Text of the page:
In the following article, we take a dive a l little into the programming side of things. This may even answer some long held back questions like, WHY the hell do we do that exercise? Or why doesn't my trainer just get me to bludge on the treadmill for an hour!
The short answer, we have a training goal for you each and every session. We want you to try an burn 'x' amount of calories, we want you to work for a certain amount of time and in order for us to know where it is in your training journey you are, we refer back to the energy systems to ensure we're planning the appropriate sessions for your goals.
Firstly, let's simplify the two energy systems we've outlined so far:
Aerobic energy system versus Anaerobic energy system
Reliance on Oxygen for energy versus Reliance on the bodies ability to create energy
Our Aerobic system is as straight forward as it sounds, when we train for longer efforts we require the intake of oxygen through the lungs and of course in to blood stream. The key advantage of training within this energy system is that oxygen is easily obtainable (you simply take a breathe) so because it is so readily available it allows us to hold a steady state for an extended period of training time, generally speaking, 2 minutes or beyond.
Once in a desired slower, steadier state (think slower jog and constant heart rate) you're body will begin the process of metabolising glucose and fats for a fuel (energy) source with the aid of oxygen molecules. As your heart rate increases, your breathing volume will increase with it, meaning their is oxygenated blood carrying these energy 'cells' throughout our blood steam, to our muscles to suffice them with the task at hand. This system is slower system than the anaerobic system to break down fats, yet provides a longer energy source at a much lower rate on demand through your lower varied intensity output.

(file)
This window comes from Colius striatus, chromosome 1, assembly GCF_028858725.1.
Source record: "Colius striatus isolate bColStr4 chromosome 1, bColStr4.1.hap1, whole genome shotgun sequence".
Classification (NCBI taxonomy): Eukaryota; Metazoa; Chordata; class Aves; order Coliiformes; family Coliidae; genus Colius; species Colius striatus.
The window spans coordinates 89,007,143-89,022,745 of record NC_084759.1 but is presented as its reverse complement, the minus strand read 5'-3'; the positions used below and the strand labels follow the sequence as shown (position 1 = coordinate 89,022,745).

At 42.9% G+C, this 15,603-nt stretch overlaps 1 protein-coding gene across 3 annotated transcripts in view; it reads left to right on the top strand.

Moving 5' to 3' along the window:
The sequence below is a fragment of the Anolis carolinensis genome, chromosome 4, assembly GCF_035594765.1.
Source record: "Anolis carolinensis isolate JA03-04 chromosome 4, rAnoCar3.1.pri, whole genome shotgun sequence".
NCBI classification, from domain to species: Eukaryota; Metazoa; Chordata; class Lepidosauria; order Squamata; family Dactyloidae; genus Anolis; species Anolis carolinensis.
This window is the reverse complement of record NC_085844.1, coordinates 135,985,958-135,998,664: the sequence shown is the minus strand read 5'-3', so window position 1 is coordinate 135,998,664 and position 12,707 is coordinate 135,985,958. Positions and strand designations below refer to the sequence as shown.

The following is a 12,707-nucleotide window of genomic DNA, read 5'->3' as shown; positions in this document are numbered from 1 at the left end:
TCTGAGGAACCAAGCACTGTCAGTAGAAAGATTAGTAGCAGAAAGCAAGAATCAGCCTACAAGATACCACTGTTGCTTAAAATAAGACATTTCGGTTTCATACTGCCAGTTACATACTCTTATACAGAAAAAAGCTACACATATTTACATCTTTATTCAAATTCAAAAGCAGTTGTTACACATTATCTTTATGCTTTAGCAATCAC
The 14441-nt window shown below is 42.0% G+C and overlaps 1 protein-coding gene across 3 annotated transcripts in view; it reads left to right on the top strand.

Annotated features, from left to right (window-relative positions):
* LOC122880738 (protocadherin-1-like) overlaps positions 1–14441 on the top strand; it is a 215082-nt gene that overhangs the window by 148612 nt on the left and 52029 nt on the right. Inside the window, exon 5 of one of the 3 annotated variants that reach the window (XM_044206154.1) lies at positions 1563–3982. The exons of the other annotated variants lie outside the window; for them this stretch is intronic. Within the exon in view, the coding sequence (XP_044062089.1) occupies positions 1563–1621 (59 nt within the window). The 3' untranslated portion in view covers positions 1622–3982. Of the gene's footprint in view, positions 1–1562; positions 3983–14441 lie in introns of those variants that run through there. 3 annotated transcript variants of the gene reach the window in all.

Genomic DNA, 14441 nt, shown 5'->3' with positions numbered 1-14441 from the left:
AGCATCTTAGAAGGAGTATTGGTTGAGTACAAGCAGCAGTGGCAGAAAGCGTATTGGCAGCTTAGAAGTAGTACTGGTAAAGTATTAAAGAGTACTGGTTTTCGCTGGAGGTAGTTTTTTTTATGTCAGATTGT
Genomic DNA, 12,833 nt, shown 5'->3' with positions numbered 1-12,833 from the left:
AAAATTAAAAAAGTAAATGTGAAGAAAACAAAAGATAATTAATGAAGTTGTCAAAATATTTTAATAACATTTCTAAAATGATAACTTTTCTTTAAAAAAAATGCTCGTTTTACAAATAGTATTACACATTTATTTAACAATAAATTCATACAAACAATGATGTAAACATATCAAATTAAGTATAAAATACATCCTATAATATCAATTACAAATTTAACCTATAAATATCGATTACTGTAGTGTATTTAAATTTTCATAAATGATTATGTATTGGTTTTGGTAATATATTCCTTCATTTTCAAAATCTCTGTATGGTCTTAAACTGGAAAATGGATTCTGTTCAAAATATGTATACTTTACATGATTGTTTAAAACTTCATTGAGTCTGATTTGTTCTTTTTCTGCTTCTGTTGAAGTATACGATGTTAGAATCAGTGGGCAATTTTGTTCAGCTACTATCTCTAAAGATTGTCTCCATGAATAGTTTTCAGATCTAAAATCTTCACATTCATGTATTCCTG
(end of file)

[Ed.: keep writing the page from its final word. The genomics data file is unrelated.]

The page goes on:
It's when we 'flick that switch' and push the body harder to when we really demand the quick energy response!
Our Anaerobic energy system is heavily reliant on the breakdown of glucose (sugars, carbohydrates) in the blood to gives us short amount of energy burst to allow our heart rate to work at a higher sustained beats per minute threshold, our muscles to continually produce maximal power output and our bodies ability to withstand the onset of lactic acid.
Unlike the Aerobic system, our Anaerobic system does not require the use of oxygen, the body can quickly metabolise glucose to give us an available energy to use at higher intensity. Generally for up to (approx) 2 minutes.
The advantage of training in this energy system is that we create a greater demand on the skeletal muscle system. We can produce more force, we complete more reps, we move a lot faster and more efficient which long term is vital for our longevity in relation bone health, joint health and muscle health.
So how do I know I'm training in the Anaerobic energy system?
Well I'm sure you've complete a 45 second set of squats and felt the lactic acid accumulation right? Well because we no longer have the reliance of oxygen to take the blood back to the heart, we are left with a bi-product called Pyruvate or more commonly known as lactic acid.
Upon the onset (DOMS), we wish to encourage new blood to the muscle group (stretching, massage, recovery) to pretty much flush the pyruvate away and replenish with a stronger muscle make up and a new found tolerance to lactic acid, otherwise know as our lactic threshold.
So in summary, training in the anaerobic system will benefit your strength goals, power goals, lactate threshold and build an aerobic base.
Your aerobic system will benefit you on your ability to breathe calmer for a longer period of time as your heart race increases, ie. training for a 10KM run.
At Day1, we go by the saying : You won't be able to run a marathon by doing squats 4 times a week just like you won't bench press 100KG by running 10KM every morning.
Train the right way to get better and what you want to better at.